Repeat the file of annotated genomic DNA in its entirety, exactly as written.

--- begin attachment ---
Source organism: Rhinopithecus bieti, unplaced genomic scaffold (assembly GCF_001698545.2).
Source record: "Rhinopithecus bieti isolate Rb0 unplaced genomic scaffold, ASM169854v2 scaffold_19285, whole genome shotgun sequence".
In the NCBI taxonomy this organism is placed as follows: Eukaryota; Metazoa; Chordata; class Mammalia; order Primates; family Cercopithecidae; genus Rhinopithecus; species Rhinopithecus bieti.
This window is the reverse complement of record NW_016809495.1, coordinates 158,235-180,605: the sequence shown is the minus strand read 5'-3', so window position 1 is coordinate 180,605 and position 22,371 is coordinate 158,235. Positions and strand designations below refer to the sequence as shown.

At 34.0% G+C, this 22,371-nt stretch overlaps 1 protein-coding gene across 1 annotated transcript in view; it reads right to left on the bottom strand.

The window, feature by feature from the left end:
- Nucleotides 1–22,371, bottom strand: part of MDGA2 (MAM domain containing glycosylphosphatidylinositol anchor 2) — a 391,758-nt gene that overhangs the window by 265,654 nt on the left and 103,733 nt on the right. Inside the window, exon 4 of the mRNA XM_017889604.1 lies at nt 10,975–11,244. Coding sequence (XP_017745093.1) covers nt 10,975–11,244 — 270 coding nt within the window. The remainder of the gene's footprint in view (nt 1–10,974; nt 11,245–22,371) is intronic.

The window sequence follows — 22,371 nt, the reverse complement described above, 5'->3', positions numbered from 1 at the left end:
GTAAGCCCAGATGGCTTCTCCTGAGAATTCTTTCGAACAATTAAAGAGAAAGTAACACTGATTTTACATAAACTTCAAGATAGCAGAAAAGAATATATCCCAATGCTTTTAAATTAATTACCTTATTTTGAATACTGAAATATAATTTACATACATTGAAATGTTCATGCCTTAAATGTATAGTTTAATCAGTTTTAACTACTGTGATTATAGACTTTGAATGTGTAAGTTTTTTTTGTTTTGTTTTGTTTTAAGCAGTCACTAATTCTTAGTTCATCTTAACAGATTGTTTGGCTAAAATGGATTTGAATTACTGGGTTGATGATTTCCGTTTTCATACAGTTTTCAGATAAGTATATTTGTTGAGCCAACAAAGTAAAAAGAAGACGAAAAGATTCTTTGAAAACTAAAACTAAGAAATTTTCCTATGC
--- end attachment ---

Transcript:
Source organism: Rhinopithecus bieti, unplaced genomic scaffold (assembly GCF_001698545.2).
Source record: "Rhinopithecus bieti isolate Rb0 unplaced genomic scaffold, ASM169854v2 scaffold_19285, whole genome shotgun sequence".
In the NCBI taxonomy this organism is placed as follows: Eukaryota; Metazoa; Chordata; class Mammalia; order Primates; family Cercopithecidae; genus Rhinopithecus; species Rhinopithecus bieti.
This window is the reverse complement of record NW_016809495.1, coordinates 158,235-180,605: the sequence shown is the minus strand read 5'-3', so window position 1 is coordinate 180,605 and position 22,371 is coordinate 158,235. Positions and strand designations below refer to the sequence as shown.

At 34.0% G+C, this 22,371-nt stretch overlaps 1 protein-coding gene across 1 annotated transcript in view; it reads right to left on the bottom strand.

The window, feature by feature from the left end:
- Nucleotides 1–22,371, bottom strand: part of MDGA2 (MAM domain containing glycosylphosphatidylinositol anchor 2) — a 391,758-nt gene that overhangs the window by 265,654 nt on the left and 103,733 nt on the right. Inside the window, exon 4 of the mRNA XM_017889604.1 lies at nt 10,975–11,244. Coding sequence (XP_017745093.1) covers nt 10,975–11,244 — 270 coding nt within the window. The remainder of the gene's footprint in view (nt 1–10,974; nt 11,245–22,371) is intronic.

The window sequence follows — 22,371 nt, the reverse complement described above, 5'->3', positions numbered from 1 at the left end:
GTAAGCCCAGATGGCTTCTCCTGAGAATTCTTTCGAACAATTAAAGAGAAAGTAACACTGATTTTACATAAACTTCAAGATAGCAGAAAAGAATATATCCCAATGCTTTTAAATTAATTACCTTATTTTGAATACTGAAATATAATTTACATACATTGAAATGTTCATGCCTTAAATGTATAGTTTAATCAGTTTTAACTACTGTGATTATAGACTTTGAATGTGTAAGTTTTTTTTGTTTTGTTTTGTTTTAAGCAGTCACTAATTCTTAGTTCATCTTAACAGATTGTTTGGCTAAAATGGATTTGAATTACTGGGTTGATGATTTCCGTTTTCATACAGTTTTCAGATAAGTATATTTGTTGAGCCAACAAAGTAAAAAGAAGACGAAAAGATTCTTTGAAAACTAAAACTAAGAAATTTTCCTATGC